Pin It
The O.C
via giphy

How The O.C. subverted everything we knew about teen TV

Unlike its early noughties counterparts, the tales of Newport Beach were challenging, sharply self-aware and did good by nerds

The O.C. aired its big finale 10 years ago, and it left an impressive legacy behind: not only in that it was the number-one rated new TV drama in 2003-2004, but that in over four years and from its very first episode, The O.C. changed our expectations for teen TV. The O.C. took a genre previously looked down on and turned teen drama on its head; it appealed to both men and women, received praise, sparked parodies, had books written about it, but most importantly – it was very good. Of course, if you’re reading this, you probably don’t need convincing; in the hearts of 20-somethings everywhere Newport Beach lives on, and despite being cut short halfway through season 4 an entire decade ago, we still love The O.C. as much as we ever have. Regardless of its obvious mid-2000s signifiers (the fashion, a Paris Hilton cameo) it stands the test of time as a funny, sharp, and properly good piece of TV. Many of us think about Chrismukkah every December, start to well up when we hear Hallelujah, still curse the name Oliver as if it were 2003. To celebrate (or grieve) the anniversary of the world’s objectively greatest teen TV show in history leaving our screens, here are just a few of the things it got right.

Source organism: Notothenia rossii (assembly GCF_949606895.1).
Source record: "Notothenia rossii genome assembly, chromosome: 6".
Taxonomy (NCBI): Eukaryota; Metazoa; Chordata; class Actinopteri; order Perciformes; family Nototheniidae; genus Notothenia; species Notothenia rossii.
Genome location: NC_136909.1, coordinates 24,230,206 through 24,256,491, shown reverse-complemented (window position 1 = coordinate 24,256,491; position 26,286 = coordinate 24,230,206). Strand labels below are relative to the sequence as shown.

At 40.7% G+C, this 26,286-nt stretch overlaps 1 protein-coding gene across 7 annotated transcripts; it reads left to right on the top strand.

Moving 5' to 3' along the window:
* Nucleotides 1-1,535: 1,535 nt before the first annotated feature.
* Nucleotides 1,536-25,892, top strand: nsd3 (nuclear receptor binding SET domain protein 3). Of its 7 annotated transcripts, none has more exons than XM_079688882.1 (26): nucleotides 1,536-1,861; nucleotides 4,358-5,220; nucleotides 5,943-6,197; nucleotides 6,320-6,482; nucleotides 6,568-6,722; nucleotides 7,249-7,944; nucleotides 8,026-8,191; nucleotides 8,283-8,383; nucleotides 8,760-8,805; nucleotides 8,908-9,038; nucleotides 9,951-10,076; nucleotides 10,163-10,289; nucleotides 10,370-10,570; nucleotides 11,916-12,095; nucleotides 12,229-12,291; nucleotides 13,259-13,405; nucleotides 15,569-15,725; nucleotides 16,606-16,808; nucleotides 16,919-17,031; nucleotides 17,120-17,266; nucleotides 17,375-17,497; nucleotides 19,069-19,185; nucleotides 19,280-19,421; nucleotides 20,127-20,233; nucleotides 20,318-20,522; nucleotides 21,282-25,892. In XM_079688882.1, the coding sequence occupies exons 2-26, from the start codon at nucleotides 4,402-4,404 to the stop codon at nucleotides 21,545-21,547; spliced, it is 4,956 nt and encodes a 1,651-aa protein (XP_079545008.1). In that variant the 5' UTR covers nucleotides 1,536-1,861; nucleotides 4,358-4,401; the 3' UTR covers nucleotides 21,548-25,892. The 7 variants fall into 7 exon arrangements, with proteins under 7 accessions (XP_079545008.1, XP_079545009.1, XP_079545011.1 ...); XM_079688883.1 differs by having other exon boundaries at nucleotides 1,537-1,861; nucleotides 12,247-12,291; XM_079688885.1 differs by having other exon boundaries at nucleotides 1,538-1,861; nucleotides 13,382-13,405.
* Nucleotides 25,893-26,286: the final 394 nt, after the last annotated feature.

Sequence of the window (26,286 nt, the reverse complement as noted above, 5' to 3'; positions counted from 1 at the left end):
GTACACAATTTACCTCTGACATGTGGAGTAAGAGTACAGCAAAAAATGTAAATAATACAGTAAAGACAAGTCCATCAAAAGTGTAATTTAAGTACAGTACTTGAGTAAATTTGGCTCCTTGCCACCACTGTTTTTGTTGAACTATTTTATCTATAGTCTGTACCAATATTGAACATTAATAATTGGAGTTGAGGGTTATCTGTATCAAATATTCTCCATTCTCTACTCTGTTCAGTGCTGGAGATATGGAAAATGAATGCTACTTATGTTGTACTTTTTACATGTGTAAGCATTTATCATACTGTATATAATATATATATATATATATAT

The pilot of The O.C. sees Ryan, poor boy from Chino, get arrested for stealing a car. Lawyer Sandy defends him, and after Ryan’s mother abandons him, takes him into his fancy Orange County mansion for the night.  Wife Kirsten is reticent at first, but after some bumps and then realising the sorry state of Ryan’s future, she agrees to let Ryan stay with them permanently. What follows is four years of Sandy and Kirsten calling Ryan their son, Seth calling him his brother, and traditional family dynamics being challenged. Creator Josh Schwartz said: “the Ryan-Sandy relationship, we found was a source of great wish-fulfillment for a lot of people”.

Many of the families in The O.C. are reasonably non-traditional: there’s single parents, the tumultuous Cooper fam father revolving door, and emancipated children. Though Kirsten is the breadwinner (early 2000s TV didn’t allow this too often), the Cohens, the beating heart at the centre of The O.C., are just about the only ‘traditional’ family in the show; but they take in multiple lost souls over the four years and constantly support everyone around them. This was of course very much intentional: Josh Schwartz said: “I think for a lot of kids they looked at the Cohens and thought, ‘I wish I had a family like that, I wish I had someone who cared about me as much as they care about Ryan.’”. He’s not wrong. The Cohens’ willingness to call literally anyone family is heartwarming at the very least, and promotes the idea that family isn’t just about who you’re blood-related to.


Not content with simply shaking up family dynamics on screen, The O.C. also had a pretty non-conventional attitude to sex and relationships. There are a few things that made it stand out: firstly, that the parents are people, and that they fuck. Sandy and Kirsten have a complete, healthy relationship and are fully-fledged characters with their own desires away from their kids. This was another move in an effort to separate The O.C. from the usual teen drama schtick; Josh Schwartz said he wanted viewers to say, “this is not just a show about the kids. It’s also going to be very much about the adults”.